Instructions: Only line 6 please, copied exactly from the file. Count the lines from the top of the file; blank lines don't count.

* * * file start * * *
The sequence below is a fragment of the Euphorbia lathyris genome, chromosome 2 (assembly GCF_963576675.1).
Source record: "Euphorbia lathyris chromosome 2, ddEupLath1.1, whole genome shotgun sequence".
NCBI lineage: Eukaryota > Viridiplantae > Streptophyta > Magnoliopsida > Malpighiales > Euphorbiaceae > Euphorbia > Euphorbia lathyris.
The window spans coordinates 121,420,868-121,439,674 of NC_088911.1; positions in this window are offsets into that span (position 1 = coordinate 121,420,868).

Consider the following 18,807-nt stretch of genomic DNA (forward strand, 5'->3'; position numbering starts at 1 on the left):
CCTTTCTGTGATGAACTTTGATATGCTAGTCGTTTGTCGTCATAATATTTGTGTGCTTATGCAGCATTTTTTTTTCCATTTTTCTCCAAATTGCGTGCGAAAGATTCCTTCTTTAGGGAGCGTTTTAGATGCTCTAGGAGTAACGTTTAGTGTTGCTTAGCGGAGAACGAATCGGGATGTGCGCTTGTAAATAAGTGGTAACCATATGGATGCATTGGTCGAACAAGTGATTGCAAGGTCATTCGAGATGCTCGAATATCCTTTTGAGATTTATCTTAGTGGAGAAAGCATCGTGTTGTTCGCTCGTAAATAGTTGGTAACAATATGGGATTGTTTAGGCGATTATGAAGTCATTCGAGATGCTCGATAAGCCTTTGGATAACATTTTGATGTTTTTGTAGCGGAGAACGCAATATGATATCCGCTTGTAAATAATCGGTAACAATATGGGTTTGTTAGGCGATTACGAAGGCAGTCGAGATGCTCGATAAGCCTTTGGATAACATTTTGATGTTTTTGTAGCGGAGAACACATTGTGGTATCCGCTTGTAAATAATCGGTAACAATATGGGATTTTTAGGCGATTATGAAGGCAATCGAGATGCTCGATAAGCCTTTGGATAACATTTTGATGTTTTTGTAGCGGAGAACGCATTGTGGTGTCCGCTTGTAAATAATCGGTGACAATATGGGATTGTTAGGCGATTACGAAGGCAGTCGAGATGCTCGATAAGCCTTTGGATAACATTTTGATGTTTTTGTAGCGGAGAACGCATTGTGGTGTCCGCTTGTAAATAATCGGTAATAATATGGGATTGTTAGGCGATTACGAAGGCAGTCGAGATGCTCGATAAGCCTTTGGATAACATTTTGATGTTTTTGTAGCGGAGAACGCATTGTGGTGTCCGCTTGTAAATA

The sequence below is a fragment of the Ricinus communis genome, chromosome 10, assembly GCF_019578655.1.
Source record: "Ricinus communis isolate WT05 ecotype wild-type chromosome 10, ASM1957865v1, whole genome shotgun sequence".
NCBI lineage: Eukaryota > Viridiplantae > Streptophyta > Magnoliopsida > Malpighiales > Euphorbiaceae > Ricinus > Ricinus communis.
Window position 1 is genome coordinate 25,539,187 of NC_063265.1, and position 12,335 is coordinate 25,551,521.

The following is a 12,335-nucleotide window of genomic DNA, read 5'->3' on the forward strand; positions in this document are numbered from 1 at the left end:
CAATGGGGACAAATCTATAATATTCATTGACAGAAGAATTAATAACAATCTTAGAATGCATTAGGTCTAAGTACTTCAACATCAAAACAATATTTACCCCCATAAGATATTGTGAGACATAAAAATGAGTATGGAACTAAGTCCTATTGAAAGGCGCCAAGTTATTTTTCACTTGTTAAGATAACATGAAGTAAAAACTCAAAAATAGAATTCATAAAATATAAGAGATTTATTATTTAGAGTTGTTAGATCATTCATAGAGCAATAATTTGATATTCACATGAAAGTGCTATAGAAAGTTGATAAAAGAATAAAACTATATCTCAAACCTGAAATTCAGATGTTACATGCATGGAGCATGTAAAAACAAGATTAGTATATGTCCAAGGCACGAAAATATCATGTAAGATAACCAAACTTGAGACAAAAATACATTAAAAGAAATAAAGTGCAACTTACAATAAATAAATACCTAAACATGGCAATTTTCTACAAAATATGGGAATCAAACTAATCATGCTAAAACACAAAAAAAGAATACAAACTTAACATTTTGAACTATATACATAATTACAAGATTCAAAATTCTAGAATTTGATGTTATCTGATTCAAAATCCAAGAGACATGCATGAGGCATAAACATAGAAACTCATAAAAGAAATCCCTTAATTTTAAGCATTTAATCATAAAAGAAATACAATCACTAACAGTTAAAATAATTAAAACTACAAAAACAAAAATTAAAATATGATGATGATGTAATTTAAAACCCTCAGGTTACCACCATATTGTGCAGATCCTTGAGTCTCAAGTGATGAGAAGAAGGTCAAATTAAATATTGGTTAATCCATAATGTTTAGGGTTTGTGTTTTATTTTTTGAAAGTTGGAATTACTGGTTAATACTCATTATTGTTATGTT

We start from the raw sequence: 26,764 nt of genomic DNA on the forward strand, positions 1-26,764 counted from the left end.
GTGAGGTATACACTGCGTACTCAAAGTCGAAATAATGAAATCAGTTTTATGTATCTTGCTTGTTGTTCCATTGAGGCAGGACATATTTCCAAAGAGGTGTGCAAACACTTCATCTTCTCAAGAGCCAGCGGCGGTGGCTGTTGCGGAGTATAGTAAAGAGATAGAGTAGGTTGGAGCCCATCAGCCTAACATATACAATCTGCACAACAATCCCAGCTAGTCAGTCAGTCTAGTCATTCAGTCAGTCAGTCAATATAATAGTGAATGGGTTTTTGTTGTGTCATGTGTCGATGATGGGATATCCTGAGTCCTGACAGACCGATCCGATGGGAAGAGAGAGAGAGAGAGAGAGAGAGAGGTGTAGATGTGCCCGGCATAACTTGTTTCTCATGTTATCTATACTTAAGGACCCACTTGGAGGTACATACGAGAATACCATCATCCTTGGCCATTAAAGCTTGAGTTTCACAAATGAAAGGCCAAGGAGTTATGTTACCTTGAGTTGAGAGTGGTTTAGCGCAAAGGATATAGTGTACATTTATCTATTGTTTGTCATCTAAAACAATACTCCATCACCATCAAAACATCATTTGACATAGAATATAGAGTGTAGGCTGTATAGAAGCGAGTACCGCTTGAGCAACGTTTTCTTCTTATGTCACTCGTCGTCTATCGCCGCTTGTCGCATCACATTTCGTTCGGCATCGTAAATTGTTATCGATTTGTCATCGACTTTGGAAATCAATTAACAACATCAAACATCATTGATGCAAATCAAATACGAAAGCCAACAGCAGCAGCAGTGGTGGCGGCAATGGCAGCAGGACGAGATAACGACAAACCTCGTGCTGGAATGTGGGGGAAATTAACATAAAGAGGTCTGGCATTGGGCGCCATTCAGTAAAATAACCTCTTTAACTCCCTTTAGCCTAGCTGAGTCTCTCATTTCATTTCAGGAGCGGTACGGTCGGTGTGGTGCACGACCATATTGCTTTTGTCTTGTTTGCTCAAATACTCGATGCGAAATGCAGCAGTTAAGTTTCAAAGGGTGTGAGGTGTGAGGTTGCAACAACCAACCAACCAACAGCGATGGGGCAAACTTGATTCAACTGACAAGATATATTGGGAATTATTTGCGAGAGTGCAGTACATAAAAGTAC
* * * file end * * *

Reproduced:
CCTTTCTGTGATGAACTTTGATATGCTAGTCGTTTGTCGTCATAATATTTGTGTGCTTATGCAGCATTTTTTTTTCCATTTTTCTCCAAATTGCGTGCGAAAGATTCCTTCTTTAGGGAGCGTTTTAGATGCTCTAGGAGTAACGTTTAGTGTTGCTTAGCGGAGAACGAATCGGGATGTGCGCTTGTAAATAAGTGGTAACCATATGGATGCATTGGTCGAACAAGTGATTGCAAGGTCATTCGAGATGCTCGAATATCCTTTTGAGATTTATCTTAGTGGAGAAAGCATCGTGTTGTTCGCTCGTAAATAGTTGGTAACAATATGGGATTGTTTAGGCGATTATGAAGTCATTCGAGATGCTCGATAAGCCTTTGGATAACATTTTGATGTTTTTGTAGCGGAGAACGCAATATGATATCCGCTTGTAAATAATCGGTAACAATATGGGTTTGTTAGGCGATTACGAAGGCAGTCGAGATGCTCGATAAGCCTTTGGATAACATTTTGATGTTTTTGTAGCGGAGAACACATTGTGGTATCCGCTTGTAAATAATCGGTAACAATATGGGATTTTTAGGCGATTATGAAGGCAATCGAGATGCTCGATAAGCCTTTGGATAACATTTTGATGTTTTTGTAGCGGAGAACGCATTGTGGTGTCCGCTTGTAAATAATCGGTGACAATATGGGATTGTTAGGCGATTACGAAGGCAGTCGAGATGCTCGATAAGCCTTTGGATAACATTTTGATGTTTTTGTAGCGGAGAACGCATTGTGGTGTCCGCTTGTAAATAATCGGTAATAATATGGGATTGTTAGGCGATTACGAAGGCAGTCGAGATGCTCGATAAGCCTTTGGATAACATTTTGATGTTTTTGTAGCGGAGAACGCATTGTGGTGTCCGCTTGTAAATA